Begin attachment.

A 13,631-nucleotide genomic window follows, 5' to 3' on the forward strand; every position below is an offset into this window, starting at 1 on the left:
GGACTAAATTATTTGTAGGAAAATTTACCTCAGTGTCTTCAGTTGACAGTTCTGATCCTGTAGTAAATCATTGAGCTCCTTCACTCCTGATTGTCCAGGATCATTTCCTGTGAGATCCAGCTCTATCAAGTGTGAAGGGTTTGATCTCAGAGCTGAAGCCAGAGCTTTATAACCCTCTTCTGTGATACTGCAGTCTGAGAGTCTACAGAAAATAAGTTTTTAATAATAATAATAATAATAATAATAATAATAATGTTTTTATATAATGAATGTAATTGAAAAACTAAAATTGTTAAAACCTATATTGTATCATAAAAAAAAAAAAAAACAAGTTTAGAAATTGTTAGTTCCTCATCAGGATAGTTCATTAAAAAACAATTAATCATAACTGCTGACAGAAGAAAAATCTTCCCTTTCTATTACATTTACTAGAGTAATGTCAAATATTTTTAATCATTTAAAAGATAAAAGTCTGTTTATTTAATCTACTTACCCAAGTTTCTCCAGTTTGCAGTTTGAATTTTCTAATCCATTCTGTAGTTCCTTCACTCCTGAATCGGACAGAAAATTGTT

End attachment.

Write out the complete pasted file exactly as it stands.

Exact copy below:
A 13,631-nucleotide genomic window follows, 5' to 3' on the forward strand; every position below is an offset into this window, starting at 1 on the left:
GGACTAAATTATTTGTAGGAAAATTTACCTCAGTGTCTTCAGTTGACAGTTCTGATCCTGTAGTAAATCATTGAGCTCCTTCACTCCTGATTGTCCAGGATCATTTCCTGTGAGATCCAGCTCTATCAAGTGTGAAGGGTTTGATCTCAGAGCTGAAGCCAGAGCTTTATAACCCTCTTCTGTGATACTGCAGTCTGAGAGTCTACAGAAAATAAGTTTTTAATAATAATAATAATAATAATAATAATAATAATGTTTTTATATAATGAATGTAATTGAAAAACTAAAATTGTTAAAACCTATATTGTATCATAAAAAAAAAAAAAAACAAGTTTAGAAATTGTTAGTTCCTCATCAGGATAGTTCATTAAAAAACAATTAATCATAACTGCTGACAGAAGAAAAATCTTCCCTTTCTATTACATTTACTAGAGTAATGTCAAATATTTTTAATCATTTAAAAGATAAAAGTCTGTTTATTTAATCTACTTACCCAAGTTTCTCCAGTTTGCAGTTTGAATTTTCTAATCCATTCTGTAGTTCCTTCACTCCTGAATCGGACAGAAAATTGTT